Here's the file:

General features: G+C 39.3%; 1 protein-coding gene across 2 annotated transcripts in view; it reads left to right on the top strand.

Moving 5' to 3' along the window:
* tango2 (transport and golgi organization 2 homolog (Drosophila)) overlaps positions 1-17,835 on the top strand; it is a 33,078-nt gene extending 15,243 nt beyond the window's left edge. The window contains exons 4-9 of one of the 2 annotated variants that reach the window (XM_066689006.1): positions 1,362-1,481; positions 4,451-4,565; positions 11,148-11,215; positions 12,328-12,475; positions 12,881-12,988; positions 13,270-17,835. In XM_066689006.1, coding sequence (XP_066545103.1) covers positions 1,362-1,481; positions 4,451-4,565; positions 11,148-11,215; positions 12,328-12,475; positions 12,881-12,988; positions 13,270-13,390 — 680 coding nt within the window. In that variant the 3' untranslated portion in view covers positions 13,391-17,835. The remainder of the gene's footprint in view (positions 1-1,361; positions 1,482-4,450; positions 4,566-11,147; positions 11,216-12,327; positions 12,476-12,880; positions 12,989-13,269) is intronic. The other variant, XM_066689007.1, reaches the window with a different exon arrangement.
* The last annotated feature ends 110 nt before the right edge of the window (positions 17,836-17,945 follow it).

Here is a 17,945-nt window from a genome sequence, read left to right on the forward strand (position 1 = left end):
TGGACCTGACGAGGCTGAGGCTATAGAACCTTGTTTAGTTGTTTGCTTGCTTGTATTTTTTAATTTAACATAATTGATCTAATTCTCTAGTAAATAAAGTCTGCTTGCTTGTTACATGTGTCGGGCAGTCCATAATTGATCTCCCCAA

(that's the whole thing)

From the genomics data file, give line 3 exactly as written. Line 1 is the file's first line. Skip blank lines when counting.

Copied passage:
* tango2 (transport and golgi organization 2 homolog (Drosophila)) overlaps positions 1-17,835 on the top strand; it is a 33,078-nt gene extending 15,243 nt beyond the window's left edge. The window contains exons 4-9 of one of the 2 annotated variants that reach the window (XM_066689006.1): positions 1,362-1,481; positions 4,451-4,565; positions 11,148-11,215; positions 12,328-12,475; positions 12,881-12,988; positions 13,270-17,835. In XM_066689006.1, coding sequence (XP_066545103.1) covers positions 1,362-1,481; positions 4,451-4,565; positions 11,148-11,215; positions 12,328-12,475; positions 12,881-12,988; positions 13,270-13,390 — 680 coding nt within the window. In that variant the 3' untranslated portion in view covers positions 13,391-17,835. The remainder of the gene's footprint in view (positions 1-1,361; positions 1,482-4,450; positions 4,566-11,147; positions 11,216-12,327; positions 12,476-12,880; positions 12,989-13,269) is intronic. The other variant, XM_066689007.1, reaches the window with a different exon arrangement.